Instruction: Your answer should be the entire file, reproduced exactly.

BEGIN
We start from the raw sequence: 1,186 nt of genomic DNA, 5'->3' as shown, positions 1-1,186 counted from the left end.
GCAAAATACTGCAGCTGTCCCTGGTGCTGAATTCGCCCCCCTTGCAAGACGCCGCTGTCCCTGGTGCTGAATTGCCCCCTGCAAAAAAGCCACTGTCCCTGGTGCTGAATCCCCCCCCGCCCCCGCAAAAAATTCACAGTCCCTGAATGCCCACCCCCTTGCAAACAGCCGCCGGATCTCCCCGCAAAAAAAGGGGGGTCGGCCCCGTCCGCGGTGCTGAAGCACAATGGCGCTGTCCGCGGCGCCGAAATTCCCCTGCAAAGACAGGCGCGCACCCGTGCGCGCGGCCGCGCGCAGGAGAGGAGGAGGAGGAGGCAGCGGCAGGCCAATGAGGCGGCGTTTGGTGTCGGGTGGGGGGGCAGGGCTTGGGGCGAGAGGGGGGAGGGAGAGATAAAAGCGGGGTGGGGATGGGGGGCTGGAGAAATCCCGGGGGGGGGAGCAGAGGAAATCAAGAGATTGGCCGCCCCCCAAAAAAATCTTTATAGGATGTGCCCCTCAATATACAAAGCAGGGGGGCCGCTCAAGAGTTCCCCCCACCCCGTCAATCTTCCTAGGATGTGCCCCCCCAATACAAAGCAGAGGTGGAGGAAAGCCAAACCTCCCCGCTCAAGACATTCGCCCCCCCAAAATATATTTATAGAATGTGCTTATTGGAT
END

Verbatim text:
We start from the raw sequence: 1,186 nt of genomic DNA, 5'->3' as shown, positions 1-1,186 counted from the left end.
GCAAAATACTGCAGCTGTCCCTGGTGCTGAATTCGCCCCCCTTGCAAGACGCCGCTGTCCCTGGTGCTGAATTGCCCCCTGCAAAAAAGCCACTGTCCCTGGTGCTGAATCCCCCCCCGCCCCCGCAAAAAATTCACAGTCCCTGAATGCCCACCCCCTTGCAAACAGCCGCCGGATCTCCCCGCAAAAAAAGGGGGGTCGGCCCCGTCCGCGGTGCTGAAGCACAATGGCGCTGTCCGCGGCGCCGAAATTCCCCTGCAAAGACAGGCGCGCACCCGTGCGCGCGGCCGCGCGCAGGAGAGGAGGAGGAGGAGGCAGCGGCAGGCCAATGAGGCGGCGTTTGGTGTCGGGTGGGGGGGCAGGGCTTGGGGCGAGAGGGGGGAGGGAGAGATAAAAGCGGGGTGGGGATGGGGGGCTGGAGAAATCCCGGGGGGGGGAGCAGAGGAAATCAAGAGATTGGCCGCCCCCCAAAAAAATCTTTATAGGATGTGCCCCTCAATATACAAAGCAGGGGGGCCGCTCAAGAGTTCCCCCCACCCCGTCAATCTTCCTAGGATGTGCCCCCCCAATACAAAGCAGAGGTGGAGGAAAGCCAAACCTCCCCGCTCAAGACATTCGCCCCCCCAAAATATATTTATAGAATGTGCTTATTGGAT